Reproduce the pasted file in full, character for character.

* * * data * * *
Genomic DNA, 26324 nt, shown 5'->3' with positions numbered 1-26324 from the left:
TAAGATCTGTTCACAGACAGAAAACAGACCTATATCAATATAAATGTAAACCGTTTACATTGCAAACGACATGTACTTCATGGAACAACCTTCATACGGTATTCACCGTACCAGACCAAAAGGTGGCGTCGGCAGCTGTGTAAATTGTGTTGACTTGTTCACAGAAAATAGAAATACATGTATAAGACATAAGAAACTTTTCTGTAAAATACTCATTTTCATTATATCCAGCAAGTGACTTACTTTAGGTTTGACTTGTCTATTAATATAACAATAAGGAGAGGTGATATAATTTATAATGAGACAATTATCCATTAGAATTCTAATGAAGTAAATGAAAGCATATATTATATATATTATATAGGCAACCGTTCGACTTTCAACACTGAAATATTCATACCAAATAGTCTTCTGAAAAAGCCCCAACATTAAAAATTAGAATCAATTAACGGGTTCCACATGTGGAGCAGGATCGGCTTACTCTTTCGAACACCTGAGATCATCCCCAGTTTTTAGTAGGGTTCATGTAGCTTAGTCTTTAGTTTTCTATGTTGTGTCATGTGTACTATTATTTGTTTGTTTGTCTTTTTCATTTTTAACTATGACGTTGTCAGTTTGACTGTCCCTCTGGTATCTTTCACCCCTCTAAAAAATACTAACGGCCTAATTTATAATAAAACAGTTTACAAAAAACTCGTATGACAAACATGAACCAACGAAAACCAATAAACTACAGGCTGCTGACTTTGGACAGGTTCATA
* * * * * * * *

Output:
Genomic DNA, 26324 nt, shown 5'->3' with positions numbered 1-26324 from the left:
TAAGATCTGTTCACAGACAGAAAACAGACCTATATCAATATAAATGTAAACCGTTTACATTGCAAACGACATGTACTTCATGGAACAACCTTCATACGGTATTCACCGTACCAGACCAAAAGGTGGCGTCGGCAGCTGTGTAAATTGTGTTGACTTGTTCACAGAAAATAGAAATACATGTATAAGACATAAGAAACTTTTCTGTAAAATACTCATTTTCATTATATCCAGCAAGTGACTTACTTTAGGTTTGACTTGTCTATTAATATAACAATAAGGAGAGGTGATATAATTTATAATGAGACAATTATCCATTAGAATTCTAATGAAGTAAATGAAAGCATATATTATATATATTATATAGGCAACCGTTCGACTTTCAACACTGAAATATTCATACCAAATAGTCTTCTGAAAAAGCCCCAACATTAAAAATTAGAATCAATTAACGGGTTCCACATGTGGAGCAGGATCGGCTTACTCTTTCGAACACCTGAGATCATCCCCAGTTTTTAGTAGGGTTCATGTAGCTTAGTCTTTAGTTTTCTATGTTGTGTCATGTGTACTATTATTTGTTTGTTTGTCTTTTTCATTTTTAACTATGACGTTGTCAGTTTGACTGTCCCTCTGGTATCTTTCACCCCTCTAAAAAATACTAACGGCCTAATTTATAATAAAACAGTTTACAAAAAACTCGTATGACAAACATGAACCAACGAAAACCAATAAACTACAGGCTGCTGACTTTGGACAGGTTCATA